Brown University launched the first Contemplative Studies concentration (major) for undergraduates in the world and is a leader in the interdisciplinary research of contemplation across the humanities, arts, and sciences.

Aminrazavi Publishes Article

Mehdi Aminrazavi, Professor of Philosophy and Religion and Co-Director of the Leidecker Center for Asian Studies

Mehdi Aminrazavi, Professor of Philosophy and Religion and Co-Director of the Leidecker Center for Asian Studies

Mehdi Aminrazavi, Professor of Philosophy and Religion and Co-Director of the Leidecker Center for Asian Studies, published an article in a peer reviewed journal, “Omar Khayyām on Theodicy: Irreconcilability of the Transcendental and the Imminent,” Journal of Islamic Philosophy, 11(2019): 33-44

Barry Publishes Article in Studies in Late Antiquity

Assistant Professor of Religious Studies Jennifer Barry

Assistant Professor of Religious Studies Jennifer Barry

Assistant Professor of Religious Studies Jennifer Barry published her latest article in the special issue on clerical exile in the peer-reviewed academic journal Studies in Late Antiquity. Her article, “Damning Nicomedia: The Spatial Consequences of Exile,” builds on work from her published monograph Bishops in Flight and incorporates material from the digital humanities Clerical Exile data base.

The article abstract is as follows:

All Christian flights were not created equal. With the aid of pro-Nicene authors, Athanasius of Alexandria’s multiple flights quickly became the standard for an orthodox exile. The charge of cowardice, or worse, heresy, was not so easily dismissed, however. While the famed Athanasius would explain away such charges in his own writings, as did many of his later defenders, not all fleeing bishops could escape a damning verdict. In this article, I explore how the enemies of Nicaea, re-read as the enemies of Athanasius, also found themselves in exile. Their episcopal flights were no testament to their virtue but within pro-Nicene Christian memory of fifth-century ecclesiastical historians, the exiles of anti-Nicene bishops, such as Eusebius of Nicomedia, were remembered as evidence of guilt. To show how this memory-making exercise took place we will turn to the imperial landscape and assess how the space someone was exiled from greatly shaped how exile was deemed either orthodox or heretical. 

Romero Contributes Essay to Volume on Ancient Greek Epigram

Professor of Classics, Philosophy and Religion Joe Romero Contributes Essay to Volume on Ancient Greek Epigram

Professor of Classics, Philosophy and Religion Joe Romero Contributes Essay to Volume on Ancient Greek Epigram

Professor of Classics, Philosophy and Religion Joe Romero (CPRD) has contributed an essay, “‘From atop a lofty wall’ Philosophers and Philosophy in Greek Literary Epigram,” edited by Maria Kanellou, Ivana Petrovic, and Chris Carey and published by Oxford University Press in a volume entitled Greek Epigram from the Hellenistic to the Early Byzantine Era (2019) pp. 288-304.

Barry Publishes Monograph Bishops in Flight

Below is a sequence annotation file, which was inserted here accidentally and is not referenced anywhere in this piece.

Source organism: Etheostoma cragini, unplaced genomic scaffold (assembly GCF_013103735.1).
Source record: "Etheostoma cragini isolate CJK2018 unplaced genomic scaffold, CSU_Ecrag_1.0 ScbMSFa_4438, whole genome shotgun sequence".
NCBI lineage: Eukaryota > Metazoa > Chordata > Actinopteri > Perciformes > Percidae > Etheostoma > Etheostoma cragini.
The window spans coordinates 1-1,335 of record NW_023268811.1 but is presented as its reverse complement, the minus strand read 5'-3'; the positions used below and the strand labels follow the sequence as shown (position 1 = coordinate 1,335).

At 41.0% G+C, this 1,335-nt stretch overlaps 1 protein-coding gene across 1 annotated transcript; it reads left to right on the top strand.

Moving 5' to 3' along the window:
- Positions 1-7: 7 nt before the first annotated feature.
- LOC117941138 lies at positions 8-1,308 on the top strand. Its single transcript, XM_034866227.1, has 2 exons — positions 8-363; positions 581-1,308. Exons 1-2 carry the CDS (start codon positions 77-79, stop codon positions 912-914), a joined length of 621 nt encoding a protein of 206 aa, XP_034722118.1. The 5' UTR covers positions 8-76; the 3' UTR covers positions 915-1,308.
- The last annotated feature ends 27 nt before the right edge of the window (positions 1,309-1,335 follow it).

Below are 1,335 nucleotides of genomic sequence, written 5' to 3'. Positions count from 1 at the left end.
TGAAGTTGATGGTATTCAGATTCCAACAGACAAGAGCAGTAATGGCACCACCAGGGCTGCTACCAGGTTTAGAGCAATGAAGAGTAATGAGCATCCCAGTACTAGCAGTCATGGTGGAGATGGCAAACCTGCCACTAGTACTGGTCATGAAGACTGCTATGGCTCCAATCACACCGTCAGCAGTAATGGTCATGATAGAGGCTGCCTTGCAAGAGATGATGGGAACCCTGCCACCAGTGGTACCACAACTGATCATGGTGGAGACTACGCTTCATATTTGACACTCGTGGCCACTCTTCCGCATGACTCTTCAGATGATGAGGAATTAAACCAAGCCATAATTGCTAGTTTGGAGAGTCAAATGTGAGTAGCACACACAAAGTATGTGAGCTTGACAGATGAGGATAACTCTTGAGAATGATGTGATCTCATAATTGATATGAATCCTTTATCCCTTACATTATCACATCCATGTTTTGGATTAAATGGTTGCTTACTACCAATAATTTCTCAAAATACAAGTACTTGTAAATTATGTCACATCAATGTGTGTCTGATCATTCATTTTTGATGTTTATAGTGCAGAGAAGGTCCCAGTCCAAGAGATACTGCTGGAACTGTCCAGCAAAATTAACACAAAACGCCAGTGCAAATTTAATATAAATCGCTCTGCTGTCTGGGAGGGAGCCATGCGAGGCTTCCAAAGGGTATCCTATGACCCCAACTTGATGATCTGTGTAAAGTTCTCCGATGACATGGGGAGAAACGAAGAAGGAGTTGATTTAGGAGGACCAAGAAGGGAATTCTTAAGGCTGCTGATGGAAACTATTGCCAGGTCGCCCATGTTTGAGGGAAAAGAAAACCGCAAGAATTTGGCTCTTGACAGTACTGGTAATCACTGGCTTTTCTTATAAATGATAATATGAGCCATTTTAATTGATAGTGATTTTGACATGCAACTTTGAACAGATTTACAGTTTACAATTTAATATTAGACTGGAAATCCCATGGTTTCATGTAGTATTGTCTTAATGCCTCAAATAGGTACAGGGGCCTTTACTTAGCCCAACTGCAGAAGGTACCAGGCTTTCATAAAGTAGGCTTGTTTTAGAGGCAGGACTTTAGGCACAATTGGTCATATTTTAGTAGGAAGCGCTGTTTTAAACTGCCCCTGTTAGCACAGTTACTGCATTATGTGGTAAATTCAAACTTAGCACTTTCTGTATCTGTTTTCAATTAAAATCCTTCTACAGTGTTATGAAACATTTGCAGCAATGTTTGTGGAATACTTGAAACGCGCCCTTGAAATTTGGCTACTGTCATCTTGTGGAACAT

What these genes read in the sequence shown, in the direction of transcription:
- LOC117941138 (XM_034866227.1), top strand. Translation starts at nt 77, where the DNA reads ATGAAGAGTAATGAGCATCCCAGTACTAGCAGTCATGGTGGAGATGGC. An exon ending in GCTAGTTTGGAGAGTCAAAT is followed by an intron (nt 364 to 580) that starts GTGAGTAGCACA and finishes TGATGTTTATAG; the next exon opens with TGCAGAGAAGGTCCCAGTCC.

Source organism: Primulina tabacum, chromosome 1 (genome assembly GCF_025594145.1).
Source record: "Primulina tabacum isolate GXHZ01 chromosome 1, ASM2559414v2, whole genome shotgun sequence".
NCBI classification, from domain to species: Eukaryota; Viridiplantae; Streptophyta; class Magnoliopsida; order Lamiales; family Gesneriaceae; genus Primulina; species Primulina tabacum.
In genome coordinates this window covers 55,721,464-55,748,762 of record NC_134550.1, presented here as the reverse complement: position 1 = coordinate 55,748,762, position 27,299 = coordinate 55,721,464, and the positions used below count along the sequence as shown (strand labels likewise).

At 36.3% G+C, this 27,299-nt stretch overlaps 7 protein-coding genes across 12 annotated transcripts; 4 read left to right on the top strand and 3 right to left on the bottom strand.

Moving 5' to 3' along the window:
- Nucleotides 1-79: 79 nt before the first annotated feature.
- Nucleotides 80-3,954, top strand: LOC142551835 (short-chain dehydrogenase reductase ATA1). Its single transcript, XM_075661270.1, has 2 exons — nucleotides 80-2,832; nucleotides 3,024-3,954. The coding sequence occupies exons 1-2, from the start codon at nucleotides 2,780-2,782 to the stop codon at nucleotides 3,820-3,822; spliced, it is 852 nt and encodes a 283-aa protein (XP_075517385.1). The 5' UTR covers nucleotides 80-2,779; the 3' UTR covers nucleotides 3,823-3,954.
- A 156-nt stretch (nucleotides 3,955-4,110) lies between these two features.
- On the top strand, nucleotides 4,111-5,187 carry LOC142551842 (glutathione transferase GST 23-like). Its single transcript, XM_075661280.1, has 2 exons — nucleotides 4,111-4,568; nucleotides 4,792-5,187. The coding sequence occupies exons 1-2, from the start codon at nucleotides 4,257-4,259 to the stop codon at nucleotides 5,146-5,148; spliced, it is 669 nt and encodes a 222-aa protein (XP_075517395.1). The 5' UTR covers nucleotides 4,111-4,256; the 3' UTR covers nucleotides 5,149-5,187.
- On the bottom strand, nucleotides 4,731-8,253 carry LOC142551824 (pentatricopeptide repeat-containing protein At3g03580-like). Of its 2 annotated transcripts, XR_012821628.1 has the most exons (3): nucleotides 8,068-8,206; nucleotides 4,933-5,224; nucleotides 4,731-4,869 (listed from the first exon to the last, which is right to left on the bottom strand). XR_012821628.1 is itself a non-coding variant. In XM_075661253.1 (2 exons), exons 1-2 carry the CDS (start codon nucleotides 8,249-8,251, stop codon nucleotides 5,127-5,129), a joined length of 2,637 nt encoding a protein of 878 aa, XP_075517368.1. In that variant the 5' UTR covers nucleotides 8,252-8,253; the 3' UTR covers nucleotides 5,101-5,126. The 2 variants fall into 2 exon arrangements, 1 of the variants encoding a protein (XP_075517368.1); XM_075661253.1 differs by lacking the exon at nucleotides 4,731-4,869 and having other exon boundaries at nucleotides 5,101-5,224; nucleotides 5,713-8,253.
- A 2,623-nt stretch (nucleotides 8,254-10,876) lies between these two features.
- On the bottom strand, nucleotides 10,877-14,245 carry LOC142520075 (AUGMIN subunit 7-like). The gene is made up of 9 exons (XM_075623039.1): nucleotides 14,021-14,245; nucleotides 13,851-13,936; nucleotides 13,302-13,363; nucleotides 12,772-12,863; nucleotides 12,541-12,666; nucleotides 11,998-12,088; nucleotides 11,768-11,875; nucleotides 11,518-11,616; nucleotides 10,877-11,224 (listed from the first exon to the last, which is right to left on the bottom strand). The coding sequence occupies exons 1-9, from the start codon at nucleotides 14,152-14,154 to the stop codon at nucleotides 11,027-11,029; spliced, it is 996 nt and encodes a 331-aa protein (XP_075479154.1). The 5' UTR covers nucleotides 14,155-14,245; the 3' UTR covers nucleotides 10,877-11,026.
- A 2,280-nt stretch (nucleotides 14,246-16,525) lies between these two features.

Assistant Professor of Religious Studies Jennifer Barry

Assistant Professor of Religious Studies Jennifer Barry

Assistant Professor of Religious Studies Jennifer Barry published her first monograph, Bishops in Flight: Exile and Displacement in Late Antiquity, with the University of California Press.

A free open access ebook is available upon publication. Learn more at www.luminosoa.org.

Book Abstract:
Flight during times of persecution has a long and fraught history in early Christianity. In the third century, bishops who fled were considered cowards or, worse yet, heretics. On the face, flight meant denial of Christ and thus betrayal of faith and community. But by the fourth century, the terms of persecution changed as Christianity became the favored cult of the Roman Empire. Prominent Christians who fled and survived became founders and influencers of Christianity over time.

Bishops in Flight examines the various ways these episcopal leaders both appealed to and altered the discourse of Christian flight to defend their status as purveyors of Christian truth, even when their exiles appeared to condemn them. Their stories illuminate how profoundly Christian authors deployed theological discourse and the rhetoric of heresy to respond to the phenomenal political instability of the fourth and fifth centuries.

Mathews Presents Paper at Harvard University Symposium

Professor of Religious Studies Mary Beth Mathews

Professor of Religious Studies Mary Beth Mathews

Professor of Religious Studies Mary Beth Mathews presented an invited paper, “Doctrine, Race, and Education: The American Baptist Theological Seminary and Jim Crow,” at Harvard University’s Symposium on Religion and Public Life in Africa and the Americas, sponsored by the Weatherhead Center for International Affairs. She argued that African American theological seminaries in the American South are a neglected but necessary avenue for understanding how African American evangelicals negotiated racial barriers to education and constructed autonomous spaces for theological development.